The long-standing policy of the PLRB to certify as a unit court employes subject to judicial hiring, discharge and supervision arose in response to Supreme Court decisions in Ellenbogen v. County of Allegheny, 479 Pa. 429, 388 A.2d 730 (1978), Commonwealth ex rel. Bradley v. Pennsylvania Labor Relations Board, 479 Pa. 440, 388 A.2d 736 (1978), Sweet v. Pennsylvania Labor Relations Board, 479 Pa. 449, 388 A.2d 740 (1978), Board of Judges v. Bucks County Commissioners, 479 Pa. 455, 388 A.2d 743; Board of Judges v. Bucks County Commissioners, 479 Pa. 457, 388 A.2d 744 (1978) (collectively referred to as Sweet II).*fn5
[ 76 Pa. Commw. Page 646]
While the Sweet II decisions designated county commissioners to be "the exclusive representatives of management in representation proceedings and collective bargaining under [PERA] involving court employes paid from county funds," Ellenbogen, 479 Pa. at 438, 388 A.2d at 735, such authority to negotiate employment contracts was expressly and repeatedly limited to matters involving wages and financial terms "which do not affect judges' authority over the essential areas of hiring, discharging, and supervising of court personnel. . . ." Id. at 438, 388 A.2d at 735.
In Bradley and Ellenbogen the constitutionality of PERA when applied to court-appointed employes was upheld insofar as judges retained authority to select, discharge and supervise court personnel; the independence of the judiciary remained unimpaired; and, the doctrine of the separation of powers as embodied in Article V, Section I of the Pennsylvania Constitution remained inviolate. See, AFSCME v. Pennsylvania Labor Relations Board, 62 Pa. Commonwealth Ct. 548, 437 A.2d 468 (1981) (county commissioners did not commit an unfair labor practice by refusing to negotiate terms of a collective bargaining agreement which impinged upon exclusive authority of judges to select, discharge and supervise their employes); Eshelman v. Commissioners of the County of Berks, 62 Pa. Commonwealth Ct. 310, 436 A.2d 710 (1981) (arbitration award governing the discharge, demotion, suspension and discipline of court-appointed employes stricken because such award infringed upon judges' authority to select, discharge and supervise court personnel) and Beckert v. AFSCME, 56 Pa. Commonwealth Ct. 572, 425 A.2d 859 (1981) (PLRB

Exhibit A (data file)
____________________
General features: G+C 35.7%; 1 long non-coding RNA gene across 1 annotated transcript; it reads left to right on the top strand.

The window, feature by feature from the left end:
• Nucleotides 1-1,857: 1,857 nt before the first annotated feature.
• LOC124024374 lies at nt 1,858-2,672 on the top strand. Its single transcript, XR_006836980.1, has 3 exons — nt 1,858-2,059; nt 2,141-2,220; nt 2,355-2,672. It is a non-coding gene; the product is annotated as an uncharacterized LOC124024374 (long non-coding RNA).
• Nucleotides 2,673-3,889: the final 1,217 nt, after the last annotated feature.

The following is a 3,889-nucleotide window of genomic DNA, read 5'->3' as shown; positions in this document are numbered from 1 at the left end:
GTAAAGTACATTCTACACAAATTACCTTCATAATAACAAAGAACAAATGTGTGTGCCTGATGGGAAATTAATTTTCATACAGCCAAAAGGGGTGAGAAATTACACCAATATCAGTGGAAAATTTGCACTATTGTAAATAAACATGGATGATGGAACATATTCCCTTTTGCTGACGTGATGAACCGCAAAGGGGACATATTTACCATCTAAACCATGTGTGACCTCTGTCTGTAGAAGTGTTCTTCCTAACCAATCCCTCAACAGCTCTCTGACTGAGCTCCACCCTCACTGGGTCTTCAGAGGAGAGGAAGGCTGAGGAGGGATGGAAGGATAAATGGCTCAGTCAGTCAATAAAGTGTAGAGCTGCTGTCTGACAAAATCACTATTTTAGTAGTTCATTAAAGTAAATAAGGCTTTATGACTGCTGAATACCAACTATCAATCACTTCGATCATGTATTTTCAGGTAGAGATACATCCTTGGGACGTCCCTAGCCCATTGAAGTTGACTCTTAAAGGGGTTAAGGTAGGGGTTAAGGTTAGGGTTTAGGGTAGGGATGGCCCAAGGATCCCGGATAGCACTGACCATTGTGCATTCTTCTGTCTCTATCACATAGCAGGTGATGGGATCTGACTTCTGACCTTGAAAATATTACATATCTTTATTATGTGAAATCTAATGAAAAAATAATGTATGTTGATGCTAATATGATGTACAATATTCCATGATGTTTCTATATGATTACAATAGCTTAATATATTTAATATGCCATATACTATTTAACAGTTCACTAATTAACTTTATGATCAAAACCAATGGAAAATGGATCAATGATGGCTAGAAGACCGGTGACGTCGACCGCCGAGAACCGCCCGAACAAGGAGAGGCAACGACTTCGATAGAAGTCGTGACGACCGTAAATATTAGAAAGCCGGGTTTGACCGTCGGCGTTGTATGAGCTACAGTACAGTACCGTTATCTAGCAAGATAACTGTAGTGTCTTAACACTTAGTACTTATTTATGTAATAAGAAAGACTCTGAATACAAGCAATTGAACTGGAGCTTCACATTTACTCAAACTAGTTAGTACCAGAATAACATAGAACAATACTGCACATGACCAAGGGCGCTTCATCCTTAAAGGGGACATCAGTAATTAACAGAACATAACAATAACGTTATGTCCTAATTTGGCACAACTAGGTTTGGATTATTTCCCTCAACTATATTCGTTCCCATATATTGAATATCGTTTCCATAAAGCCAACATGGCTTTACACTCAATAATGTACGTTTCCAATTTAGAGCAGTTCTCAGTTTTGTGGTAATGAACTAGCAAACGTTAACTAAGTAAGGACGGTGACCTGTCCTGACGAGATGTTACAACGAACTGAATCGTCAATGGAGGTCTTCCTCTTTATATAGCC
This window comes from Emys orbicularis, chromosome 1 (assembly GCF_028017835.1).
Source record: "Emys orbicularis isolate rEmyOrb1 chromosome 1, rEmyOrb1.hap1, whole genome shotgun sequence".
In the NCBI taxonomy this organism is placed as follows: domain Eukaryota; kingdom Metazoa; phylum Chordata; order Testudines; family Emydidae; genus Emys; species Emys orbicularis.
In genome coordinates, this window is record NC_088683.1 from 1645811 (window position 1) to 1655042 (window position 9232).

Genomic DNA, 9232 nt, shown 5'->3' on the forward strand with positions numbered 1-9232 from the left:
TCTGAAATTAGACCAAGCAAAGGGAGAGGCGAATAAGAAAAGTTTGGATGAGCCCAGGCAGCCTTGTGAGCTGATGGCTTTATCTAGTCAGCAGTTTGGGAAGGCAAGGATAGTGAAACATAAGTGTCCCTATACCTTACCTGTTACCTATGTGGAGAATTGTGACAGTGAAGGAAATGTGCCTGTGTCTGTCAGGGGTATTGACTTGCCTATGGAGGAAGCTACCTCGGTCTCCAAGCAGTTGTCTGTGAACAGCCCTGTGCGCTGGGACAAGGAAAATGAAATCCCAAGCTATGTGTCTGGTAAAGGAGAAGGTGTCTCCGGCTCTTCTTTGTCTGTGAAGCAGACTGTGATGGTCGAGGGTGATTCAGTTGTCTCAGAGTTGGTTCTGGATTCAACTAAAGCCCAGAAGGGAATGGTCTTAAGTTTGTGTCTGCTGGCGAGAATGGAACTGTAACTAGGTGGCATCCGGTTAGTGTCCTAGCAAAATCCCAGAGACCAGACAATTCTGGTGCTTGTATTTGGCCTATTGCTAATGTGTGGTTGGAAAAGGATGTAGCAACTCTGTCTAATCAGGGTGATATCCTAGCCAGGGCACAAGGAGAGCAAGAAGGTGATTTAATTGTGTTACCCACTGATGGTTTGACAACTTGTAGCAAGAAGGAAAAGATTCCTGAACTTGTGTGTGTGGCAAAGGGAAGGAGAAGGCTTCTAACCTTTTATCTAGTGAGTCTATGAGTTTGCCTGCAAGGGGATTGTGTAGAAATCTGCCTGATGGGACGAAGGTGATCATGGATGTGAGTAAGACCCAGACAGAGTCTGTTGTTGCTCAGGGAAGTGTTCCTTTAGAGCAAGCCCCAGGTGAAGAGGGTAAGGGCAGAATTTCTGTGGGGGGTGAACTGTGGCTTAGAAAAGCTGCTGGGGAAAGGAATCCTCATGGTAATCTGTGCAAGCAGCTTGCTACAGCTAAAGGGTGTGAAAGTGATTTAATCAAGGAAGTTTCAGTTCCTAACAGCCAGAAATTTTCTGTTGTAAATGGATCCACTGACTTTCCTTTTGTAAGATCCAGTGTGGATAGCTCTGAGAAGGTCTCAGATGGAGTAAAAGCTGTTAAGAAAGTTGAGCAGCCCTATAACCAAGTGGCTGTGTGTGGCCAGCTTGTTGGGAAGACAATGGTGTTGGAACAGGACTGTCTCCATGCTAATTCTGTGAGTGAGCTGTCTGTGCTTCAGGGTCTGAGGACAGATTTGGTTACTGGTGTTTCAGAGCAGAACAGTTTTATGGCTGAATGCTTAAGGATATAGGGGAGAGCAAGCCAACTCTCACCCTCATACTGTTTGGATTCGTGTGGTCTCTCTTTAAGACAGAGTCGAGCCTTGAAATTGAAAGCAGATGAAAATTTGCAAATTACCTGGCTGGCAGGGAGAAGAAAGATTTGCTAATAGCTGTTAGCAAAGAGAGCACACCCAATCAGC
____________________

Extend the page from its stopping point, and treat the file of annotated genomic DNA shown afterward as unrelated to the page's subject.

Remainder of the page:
[ 76 Pa. Commw. Page 647]
enjoined from exercising jurisdiction over unfair labor practice charge involving discharge of court-appointed employe, even though such discharge allegedly violated PERA).
Notwithstanding the alleged sharing of a community of interest by all County court employes, the PLRB's designation of a bargaining unit exclusively comprising professional and nonprofessional court-appointed employes represents a reasonable response to, and recognition of, constitutional constraints flowing from the separation of powers doctrine and the necessity for an independent judiciary. Ellenbogen; Bradley.
Therefore, in deference to the Board's expertise, Western Psychiatric Institute and Clinic, and in recognition of the constitutional requirement of separation of powers and the necessity to preserve the independent functioning of the judiciary, Beckert, we hold that the PLRB's inclusion of County, court-appointed employes in a separate unit to be reasonable and based on findings of fact which are supported by substantial evidence.
The County contends next that the County Executive (executive branch) and not the Board of Commissioners (legislative branch) should be designated as the exclusive managerial representative for representation and collective bargaining purposes in accordance with the County's Home Rule Charter, 339 Pa. Code §§ 101-1113. We disagree inasmuch as the PLRB's selection of the County Commissioners is reasonable, supported by substantial evidence and in accord with the rules, policy and rationale of Ellenbogen.
In Ellenbogen, the Supreme Court, adopting "the sound legislative judgment" expressed in the 1976
[ 76 Pa. Commw. Page 648]
amendment of The County Code,*fn6 held that county commissioners, of " all judicial districts,"*fn7 are the exclusive management representatives for the courts in representation proceedings and collective bargaining under PERA involving court employes paid from county funds appropriated by county commissioners. Id. at 436, 388 A.2d at 734. Thus, the legislative power of commissioners to raise revenue, appropriate monies and adopt a budget is the necessary condition for their designation as managerial representative for representation and collective bargaining purposes. By denominating legislative, and not executive branch, officials as the managerial representatives the Legislature ensured the promotion of fiscal responsibility and continued cost feasibility of collective bargaining agreements. Id.
Since the Home Rule Charter exclusively authorizes the County Board of Commissioners to "make appropriations,
[ 76 Pa. Commw. Page 649]